Norman Borlaug’s response to critics
On Earth Day, American Experiment celebrated University of Minnesota graduate Norman Borlaug, who saved one billion people from starvation and millions of acres from the plow. Despite being one of…
Customers in central Minnesota were asked to turn heat down to 60 or lower to prevent widespread natural gas outages due to extreme cold. The Minneapolis Star Tribune reports:
Xcel Energy to dial down their thermostats to 60 degrees until further notice because the utility is “experiencing a significant strain” on its natural gas system due to the extreme cold, a statement from the service provider read. The request covers Xcel customers in Becker, Big Lake, Chisago City, Lindstrom, Princeton and Isanti.
People in those communities are also being urged to idle other natural gas appliances and skip using hot water.
“Your cooperation is critical to try to prevent widespread natural gas outages,” the statement continued. “To try to keep your home warm, you may want to use electric space heaters.”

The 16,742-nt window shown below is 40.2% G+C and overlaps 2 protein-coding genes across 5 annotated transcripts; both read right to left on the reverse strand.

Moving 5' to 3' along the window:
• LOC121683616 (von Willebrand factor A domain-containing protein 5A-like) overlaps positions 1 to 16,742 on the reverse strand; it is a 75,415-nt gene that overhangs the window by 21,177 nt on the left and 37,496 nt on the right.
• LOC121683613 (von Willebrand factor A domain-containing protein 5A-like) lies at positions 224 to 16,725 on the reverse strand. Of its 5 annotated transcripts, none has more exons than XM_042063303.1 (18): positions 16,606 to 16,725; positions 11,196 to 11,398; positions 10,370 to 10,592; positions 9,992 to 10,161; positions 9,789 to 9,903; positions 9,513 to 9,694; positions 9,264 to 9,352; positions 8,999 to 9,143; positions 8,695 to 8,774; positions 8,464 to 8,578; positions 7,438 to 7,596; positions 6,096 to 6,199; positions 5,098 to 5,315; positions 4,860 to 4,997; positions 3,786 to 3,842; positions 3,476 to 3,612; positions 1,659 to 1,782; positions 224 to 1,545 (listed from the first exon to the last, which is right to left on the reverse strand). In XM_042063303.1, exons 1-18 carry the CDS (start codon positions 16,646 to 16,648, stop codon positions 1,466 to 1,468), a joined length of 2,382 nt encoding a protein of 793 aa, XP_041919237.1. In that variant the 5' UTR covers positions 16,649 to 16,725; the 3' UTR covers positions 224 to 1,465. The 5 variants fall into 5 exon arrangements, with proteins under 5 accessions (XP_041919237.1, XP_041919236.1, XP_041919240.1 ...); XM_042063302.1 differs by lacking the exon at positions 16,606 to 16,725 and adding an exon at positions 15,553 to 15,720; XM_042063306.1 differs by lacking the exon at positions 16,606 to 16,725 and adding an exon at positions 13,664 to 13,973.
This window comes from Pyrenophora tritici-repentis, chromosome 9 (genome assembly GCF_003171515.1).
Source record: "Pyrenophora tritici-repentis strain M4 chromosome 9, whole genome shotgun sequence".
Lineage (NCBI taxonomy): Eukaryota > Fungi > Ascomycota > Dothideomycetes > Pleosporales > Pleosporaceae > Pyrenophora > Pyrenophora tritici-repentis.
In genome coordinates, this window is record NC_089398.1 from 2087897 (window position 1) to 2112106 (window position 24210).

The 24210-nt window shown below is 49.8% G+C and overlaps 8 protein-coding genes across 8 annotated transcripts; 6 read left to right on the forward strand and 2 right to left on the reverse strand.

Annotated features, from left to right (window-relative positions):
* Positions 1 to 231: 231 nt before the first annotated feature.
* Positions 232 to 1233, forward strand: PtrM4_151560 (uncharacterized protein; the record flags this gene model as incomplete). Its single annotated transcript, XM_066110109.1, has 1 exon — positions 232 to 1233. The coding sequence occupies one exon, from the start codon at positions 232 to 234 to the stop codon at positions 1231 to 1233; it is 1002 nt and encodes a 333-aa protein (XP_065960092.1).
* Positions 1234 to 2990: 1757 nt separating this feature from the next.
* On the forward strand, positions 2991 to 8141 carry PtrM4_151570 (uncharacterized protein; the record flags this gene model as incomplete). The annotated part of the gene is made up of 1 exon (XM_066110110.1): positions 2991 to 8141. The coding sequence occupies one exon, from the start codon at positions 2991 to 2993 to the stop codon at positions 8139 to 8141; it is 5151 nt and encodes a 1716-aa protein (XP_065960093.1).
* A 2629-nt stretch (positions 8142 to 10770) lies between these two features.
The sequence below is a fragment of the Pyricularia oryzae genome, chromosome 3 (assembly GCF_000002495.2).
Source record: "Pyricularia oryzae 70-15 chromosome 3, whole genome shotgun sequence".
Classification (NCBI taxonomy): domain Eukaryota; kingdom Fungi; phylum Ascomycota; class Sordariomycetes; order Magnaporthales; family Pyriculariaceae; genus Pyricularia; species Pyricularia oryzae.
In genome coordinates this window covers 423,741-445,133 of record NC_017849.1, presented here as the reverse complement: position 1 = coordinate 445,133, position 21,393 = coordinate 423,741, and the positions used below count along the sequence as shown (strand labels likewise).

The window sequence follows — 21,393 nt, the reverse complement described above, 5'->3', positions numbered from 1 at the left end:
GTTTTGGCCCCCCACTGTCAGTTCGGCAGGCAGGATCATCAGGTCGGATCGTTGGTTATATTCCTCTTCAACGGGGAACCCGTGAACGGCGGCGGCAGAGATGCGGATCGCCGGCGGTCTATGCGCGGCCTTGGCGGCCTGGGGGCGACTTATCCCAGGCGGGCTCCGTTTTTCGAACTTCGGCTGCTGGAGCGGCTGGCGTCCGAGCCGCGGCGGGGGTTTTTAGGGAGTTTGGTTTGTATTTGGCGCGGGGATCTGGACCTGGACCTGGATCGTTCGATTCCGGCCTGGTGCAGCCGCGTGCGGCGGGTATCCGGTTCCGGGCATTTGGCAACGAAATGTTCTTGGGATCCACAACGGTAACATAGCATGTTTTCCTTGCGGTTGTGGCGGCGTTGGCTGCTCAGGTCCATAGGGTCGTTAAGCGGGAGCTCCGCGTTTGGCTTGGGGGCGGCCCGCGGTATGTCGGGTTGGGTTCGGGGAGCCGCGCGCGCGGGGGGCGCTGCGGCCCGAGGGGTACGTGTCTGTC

About 150 customers in Princeton lost natural gas service around 10:30 p.m. Tuesday, the utility said. The goal is to have the gas flowing again sometime Thursday, but it may take another day. In the meantime, Xcel said it’s securing hotel rooms for affected customers.
If the city of Becker rings a bell for you, it is because it is the home of Sherburne County coal-fired power plant, which is the largest power plant in the state. Sherco, as it is informally called, is the workhouse of Minnesota’s electric sector, producing roughly 1/6th of the electricity generated in-state. However, Xcel Energy is closing down Units 1 and 2, leaving Unit 3 open, so it can build…
A natural gas plant there.
Today’s weather is the reality that shatters the fairy tales of the renewable energy crowd that urges us to shut down our coal and nuclear power plants and rely on renewables, that are backed up by natural gas. As I wrote earlier, the wind isn’t blowing today. The fact that natural-gas provider Xcel Energy is urging people to use coal-fired electric heaters to keep their houses warm reinforces the fact that coal is vitally important to providing reliable electricity, and we should not take it for granted.